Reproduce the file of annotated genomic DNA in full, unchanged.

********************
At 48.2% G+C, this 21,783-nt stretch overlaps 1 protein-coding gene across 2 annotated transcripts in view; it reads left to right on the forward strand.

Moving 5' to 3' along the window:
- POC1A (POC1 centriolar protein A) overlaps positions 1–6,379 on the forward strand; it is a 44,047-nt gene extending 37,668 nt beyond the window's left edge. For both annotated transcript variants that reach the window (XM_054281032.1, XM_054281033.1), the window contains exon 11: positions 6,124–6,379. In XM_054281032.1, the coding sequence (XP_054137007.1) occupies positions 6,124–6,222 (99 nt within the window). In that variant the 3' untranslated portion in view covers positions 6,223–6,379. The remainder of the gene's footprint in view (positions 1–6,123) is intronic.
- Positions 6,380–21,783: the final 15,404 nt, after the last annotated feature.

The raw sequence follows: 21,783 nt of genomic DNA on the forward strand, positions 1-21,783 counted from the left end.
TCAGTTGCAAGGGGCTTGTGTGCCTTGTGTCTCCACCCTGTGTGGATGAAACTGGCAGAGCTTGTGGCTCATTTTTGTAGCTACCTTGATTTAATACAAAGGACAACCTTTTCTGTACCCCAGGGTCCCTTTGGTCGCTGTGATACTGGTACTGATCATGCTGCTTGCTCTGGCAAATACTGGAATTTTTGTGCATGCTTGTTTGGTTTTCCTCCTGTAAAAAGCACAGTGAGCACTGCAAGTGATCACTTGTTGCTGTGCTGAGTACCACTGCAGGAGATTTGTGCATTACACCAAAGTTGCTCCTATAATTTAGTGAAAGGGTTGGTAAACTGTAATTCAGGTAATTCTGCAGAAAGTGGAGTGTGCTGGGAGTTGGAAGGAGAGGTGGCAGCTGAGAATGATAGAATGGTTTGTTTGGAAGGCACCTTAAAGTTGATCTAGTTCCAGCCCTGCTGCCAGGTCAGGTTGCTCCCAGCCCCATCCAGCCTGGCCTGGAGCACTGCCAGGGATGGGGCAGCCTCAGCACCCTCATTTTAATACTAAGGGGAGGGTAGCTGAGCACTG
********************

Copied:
At 48.2% G+C, this 21,783-nt stretch overlaps 1 protein-coding gene across 2 annotated transcripts in view; it reads left to right on the forward strand.

Moving 5' to 3' along the window:
- POC1A (POC1 centriolar protein A) overlaps positions 1–6,379 on the forward strand; it is a 44,047-nt gene extending 37,668 nt beyond the window's left edge. For both annotated transcript variants that reach the window (XM_054281032.1, XM_054281033.1), the window contains exon 11: positions 6,124–6,379. In XM_054281032.1, the coding sequence (XP_054137007.1) occupies positions 6,124–6,222 (99 nt within the window). In that variant the 3' untranslated portion in view covers positions 6,223–6,379. The remainder of the gene's footprint in view (positions 1–6,123) is intronic.
- Positions 6,380–21,783: the final 15,404 nt, after the last annotated feature.

The raw sequence follows: 21,783 nt of genomic DNA on the forward strand, positions 1-21,783 counted from the left end.
TCAGTTGCAAGGGGCTTGTGTGCCTTGTGTCTCCACCCTGTGTGGATGAAACTGGCAGAGCTTGTGGCTCATTTTTGTAGCTACCTTGATTTAATACAAAGGACAACCTTTTCTGTACCCCAGGGTCCCTTTGGTCGCTGTGATACTGGTACTGATCATGCTGCTTGCTCTGGCAAATACTGGAATTTTTGTGCATGCTTGTTTGGTTTTCCTCCTGTAAAAAGCACAGTGAGCACTGCAAGTGATCACTTGTTGCTGTGCTGAGTACCACTGCAGGAGATTTGTGCATTACACCAAAGTTGCTCCTATAATTTAGTGAAAGGGTTGGTAAACTGTAATTCAGGTAATTCTGCAGAAAGTGGAGTGTGCTGGGAGTTGGAAGGAGAGGTGGCAGCTGAGAATGATAGAATGGTTTGTTTGGAAGGCACCTTAAAGTTGATCTAGTTCCAGCCCTGCTGCCAGGTCAGGTTGCTCCCAGCCCCATCCAGCCTGGCCTGGAGCACTGCCAGGGATGGGGCAGCCTCAGCACCCTCATTTTAATACTAAGGGGAGGGTAGCTGAGCACTG